NPI's Cascadia Advocate

Offering commentary and analysis from Washington, Oregon, and Idaho, The Cascadia Advocate is the Northwest Progressive Institute's unconventional perspective on world, national, and local politics.

Tuesday, November 19th, 2019

Plaintiffs challenging Tim Eyman’s I‑976 ask for injunction to block its implementation

Tim Eyman’s incred­i­bly destruc­tive Ini­tia­tive 976 should be blocked from tak­ing effect until its con­sti­tu­tion­al­i­ty (or lack there­of) can be deter­mined by the courts, a coali­tion of plain­tiffs chal­leng­ing the mea­sure declared in a request for a pre­lim­i­nary injunc­tion filed this week before Supe­ri­or Court Judge Mar­shall Fer­gu­son.

The mea­sure, which vot­ers con­sid­ered on the Novem­ber 2019 bal­lot and which is des­tined to pass, attempts to repeal bil­lions of dol­lars in fund­ing for bipar­ti­san, vot­er-approved trans­porta­tion invest­ments at the state, region­al, and local lev­els.

“Whether the com­mu­ni­ties are large or small, rur­al or urban, the dam­age will be per­va­sive, and there is no cor­ner of Wash­ing­ton that avoids harm,” attor­neys for the plain­tiffs wrote. “That harm will only deep­en and spread with time.”

They then cit­ed two exam­ples of juris­dic­tions that will be imme­di­ate­ly and severe­ly harmed if I‑976 is not stopped from tak­ing effect on Decem­ber 5th, 2019:

For exam­ple, the City of Seat­tle alone faces the loss of $2,680,000 in rev­enue in just the first twen­ty-sev­en days of I‑976’s imple­men­ta­tion, which over time could lead to approx­i­mate­ly 175,000 annu­al tran­sit hours of King Coun­ty Metro ser­vice being cut. Plain­tiff Garfield Coun­ty Trans­porta­tion Author­i­ty, pro­vid­ing essen­tial ‘life­line’ sup­port to the State’s small­est coun­ty, would face a cut of more than half its ser­vices.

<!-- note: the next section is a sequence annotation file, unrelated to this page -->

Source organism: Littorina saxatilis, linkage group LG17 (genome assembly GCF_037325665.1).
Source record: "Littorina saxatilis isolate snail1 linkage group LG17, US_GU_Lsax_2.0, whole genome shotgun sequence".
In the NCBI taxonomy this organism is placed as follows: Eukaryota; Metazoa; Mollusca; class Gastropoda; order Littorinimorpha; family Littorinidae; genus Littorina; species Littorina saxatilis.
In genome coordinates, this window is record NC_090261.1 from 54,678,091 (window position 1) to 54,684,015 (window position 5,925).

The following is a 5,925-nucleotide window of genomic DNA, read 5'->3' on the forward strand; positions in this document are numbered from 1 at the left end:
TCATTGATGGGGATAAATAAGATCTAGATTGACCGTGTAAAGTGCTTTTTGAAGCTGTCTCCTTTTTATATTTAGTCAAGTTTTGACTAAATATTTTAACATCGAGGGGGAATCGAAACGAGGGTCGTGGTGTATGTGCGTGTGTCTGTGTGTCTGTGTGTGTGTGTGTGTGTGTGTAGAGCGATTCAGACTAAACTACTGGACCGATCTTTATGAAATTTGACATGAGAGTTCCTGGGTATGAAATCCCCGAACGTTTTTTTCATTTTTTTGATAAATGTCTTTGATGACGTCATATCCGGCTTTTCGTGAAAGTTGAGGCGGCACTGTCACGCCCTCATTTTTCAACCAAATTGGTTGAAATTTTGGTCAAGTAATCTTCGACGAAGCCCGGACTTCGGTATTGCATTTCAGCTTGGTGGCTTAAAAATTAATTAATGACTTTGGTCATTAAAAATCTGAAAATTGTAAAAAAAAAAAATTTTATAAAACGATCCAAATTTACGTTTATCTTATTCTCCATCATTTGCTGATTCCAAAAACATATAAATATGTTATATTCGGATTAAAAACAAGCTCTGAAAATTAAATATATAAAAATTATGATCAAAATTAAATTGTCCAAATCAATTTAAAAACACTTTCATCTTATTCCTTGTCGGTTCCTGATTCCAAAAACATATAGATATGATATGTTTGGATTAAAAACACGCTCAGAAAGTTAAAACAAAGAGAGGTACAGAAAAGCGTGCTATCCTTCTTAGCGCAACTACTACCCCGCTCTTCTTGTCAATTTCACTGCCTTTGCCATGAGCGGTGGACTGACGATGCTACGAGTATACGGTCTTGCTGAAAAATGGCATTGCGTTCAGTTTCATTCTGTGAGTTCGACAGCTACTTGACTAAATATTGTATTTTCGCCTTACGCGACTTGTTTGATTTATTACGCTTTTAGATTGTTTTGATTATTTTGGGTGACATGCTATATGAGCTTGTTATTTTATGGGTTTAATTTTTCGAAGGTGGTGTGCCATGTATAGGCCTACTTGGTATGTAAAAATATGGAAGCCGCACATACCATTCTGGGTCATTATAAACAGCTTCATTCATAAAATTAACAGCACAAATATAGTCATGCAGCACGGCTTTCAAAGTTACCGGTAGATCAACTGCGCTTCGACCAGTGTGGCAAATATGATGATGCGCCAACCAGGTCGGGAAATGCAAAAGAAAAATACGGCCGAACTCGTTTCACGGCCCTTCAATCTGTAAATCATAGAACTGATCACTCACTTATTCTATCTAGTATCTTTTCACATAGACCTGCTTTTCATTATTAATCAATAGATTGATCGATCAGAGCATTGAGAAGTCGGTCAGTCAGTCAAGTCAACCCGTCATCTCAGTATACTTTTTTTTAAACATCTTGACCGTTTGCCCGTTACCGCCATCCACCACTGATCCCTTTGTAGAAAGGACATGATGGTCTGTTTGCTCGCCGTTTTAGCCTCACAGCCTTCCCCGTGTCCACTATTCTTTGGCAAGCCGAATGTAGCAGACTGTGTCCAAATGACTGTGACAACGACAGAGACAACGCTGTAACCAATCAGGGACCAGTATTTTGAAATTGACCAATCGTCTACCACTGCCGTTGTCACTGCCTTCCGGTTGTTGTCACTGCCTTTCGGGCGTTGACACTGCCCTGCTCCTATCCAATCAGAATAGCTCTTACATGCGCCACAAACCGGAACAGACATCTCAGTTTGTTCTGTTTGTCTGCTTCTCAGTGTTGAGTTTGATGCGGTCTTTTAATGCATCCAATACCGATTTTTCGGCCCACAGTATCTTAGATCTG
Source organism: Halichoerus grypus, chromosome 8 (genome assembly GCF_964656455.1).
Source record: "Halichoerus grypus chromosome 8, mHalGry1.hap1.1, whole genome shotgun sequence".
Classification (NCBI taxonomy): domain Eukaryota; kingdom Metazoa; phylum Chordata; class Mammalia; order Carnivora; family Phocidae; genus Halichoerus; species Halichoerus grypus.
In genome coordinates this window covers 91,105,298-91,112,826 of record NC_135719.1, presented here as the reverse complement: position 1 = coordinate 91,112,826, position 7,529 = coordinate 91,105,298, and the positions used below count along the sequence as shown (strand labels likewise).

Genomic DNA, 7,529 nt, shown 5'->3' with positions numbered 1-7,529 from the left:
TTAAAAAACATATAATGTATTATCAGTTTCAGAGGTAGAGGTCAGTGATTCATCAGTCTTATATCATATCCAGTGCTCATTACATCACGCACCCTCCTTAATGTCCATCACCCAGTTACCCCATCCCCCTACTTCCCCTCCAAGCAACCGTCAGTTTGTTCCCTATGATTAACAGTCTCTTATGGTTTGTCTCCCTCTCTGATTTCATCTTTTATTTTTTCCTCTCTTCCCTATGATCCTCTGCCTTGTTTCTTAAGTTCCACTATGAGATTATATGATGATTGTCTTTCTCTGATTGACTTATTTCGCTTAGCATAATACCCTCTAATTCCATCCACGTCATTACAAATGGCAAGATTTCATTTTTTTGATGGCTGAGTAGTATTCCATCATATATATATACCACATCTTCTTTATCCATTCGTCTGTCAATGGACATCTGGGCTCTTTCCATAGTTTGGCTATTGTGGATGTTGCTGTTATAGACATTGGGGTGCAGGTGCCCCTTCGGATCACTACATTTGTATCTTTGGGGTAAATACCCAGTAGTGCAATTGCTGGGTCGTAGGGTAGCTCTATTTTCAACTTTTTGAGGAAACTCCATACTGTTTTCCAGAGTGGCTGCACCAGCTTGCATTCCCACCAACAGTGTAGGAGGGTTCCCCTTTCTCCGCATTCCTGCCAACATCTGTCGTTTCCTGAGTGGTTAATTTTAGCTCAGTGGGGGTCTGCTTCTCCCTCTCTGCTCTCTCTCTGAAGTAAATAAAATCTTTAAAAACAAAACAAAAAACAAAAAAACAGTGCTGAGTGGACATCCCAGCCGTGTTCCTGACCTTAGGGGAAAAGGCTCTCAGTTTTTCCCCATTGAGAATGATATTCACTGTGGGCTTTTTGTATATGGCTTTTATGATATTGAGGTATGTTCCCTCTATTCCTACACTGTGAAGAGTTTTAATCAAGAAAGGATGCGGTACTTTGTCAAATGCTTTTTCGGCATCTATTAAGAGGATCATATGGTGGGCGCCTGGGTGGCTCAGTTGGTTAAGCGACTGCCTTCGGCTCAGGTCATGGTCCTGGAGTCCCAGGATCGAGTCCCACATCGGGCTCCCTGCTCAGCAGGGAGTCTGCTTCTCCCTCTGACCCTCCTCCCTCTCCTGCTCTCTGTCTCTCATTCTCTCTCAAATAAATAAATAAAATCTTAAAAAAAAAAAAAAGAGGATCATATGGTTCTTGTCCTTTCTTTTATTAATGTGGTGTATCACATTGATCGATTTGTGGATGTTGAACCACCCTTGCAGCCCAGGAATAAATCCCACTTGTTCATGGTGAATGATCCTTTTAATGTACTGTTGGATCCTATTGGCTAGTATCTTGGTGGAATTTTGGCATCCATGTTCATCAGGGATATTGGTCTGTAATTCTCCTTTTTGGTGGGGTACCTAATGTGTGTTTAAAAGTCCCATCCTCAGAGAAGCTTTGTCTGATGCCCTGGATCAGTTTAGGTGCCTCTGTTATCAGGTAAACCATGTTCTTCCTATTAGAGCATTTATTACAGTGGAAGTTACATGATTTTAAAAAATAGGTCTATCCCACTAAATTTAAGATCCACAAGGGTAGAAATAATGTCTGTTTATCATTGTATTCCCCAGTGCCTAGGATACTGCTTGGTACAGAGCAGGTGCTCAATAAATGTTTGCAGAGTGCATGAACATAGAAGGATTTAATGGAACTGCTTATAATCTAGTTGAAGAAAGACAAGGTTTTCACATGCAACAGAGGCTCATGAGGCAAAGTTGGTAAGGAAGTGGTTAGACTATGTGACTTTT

An injunc­tion bar­ring I‑976 from going into effect would keep dol­lars flow­ing to cru­cial projects and ser­vices while the legal chal­lenge against I‑976 is con­sid­ered by the courts. Plain­tiffs want Judge Fer­gu­son to order that the State and its offi­cials be enjoined from tak­ing any action to imple­ment I‑976 dur­ing the pen­den­cy of the law­suit, and direct the Depart­ment of Licens­ing to go on col­lect­ing all fees, tax­es, and charges that I‑976 seeks to repeal while the mea­sure is stayed..

“An injunc­tion is war­rant­ed because Plain­tiffs are like­ly to pre­vail on the mer­its of their con­sti­tu­tion­al claims,” plain­tiffs’ coun­sel explained. “Wash­ing­to­ni­ans were not pre­sent­ed with one clear and con­sti­tu­tion­al choice at the bal­lot box. Instead, as with pri­or uncon­sti­tu­tion­al ini­tia­tives by the same spon­sor, I‑976 is a poor­ly draft­ed hodge-podge that vio­lates mul­ti­ple con­sti­tu­tion­al pro­vi­sions.”

Specif­i­cal­ly, plain­tiffs say they instead to prove that:

  • I‑976 vio­lates the sin­gle sub­ject rule (the same defect that has result­ed in the demise of sev­er­al pre­vi­ous Tim Eyman ini­tia­tives)
  • I‑976 vio­lates the sub­ject-in-title rule because the bal­lot title incor­rect­ly
    states that vot­er-approved fees are not affect­ed and does not dis­close
    all of the initiative’s addi­tion­al sub­jects
  • I‑976 vio­lates Arti­cle II, Sec­tion 37 of the Wash­ing­ton State Con­sti­tu­tion because it does not ful­ly set forth all amend­ments to exist­ing statutes
  • I‑976 vio­lates sep­a­ra­tion of pow­ers prin­ci­ples by intrud­ing on admin­is­tra­tive mat­ters prop­er­ly left for the exec­u­tive branch.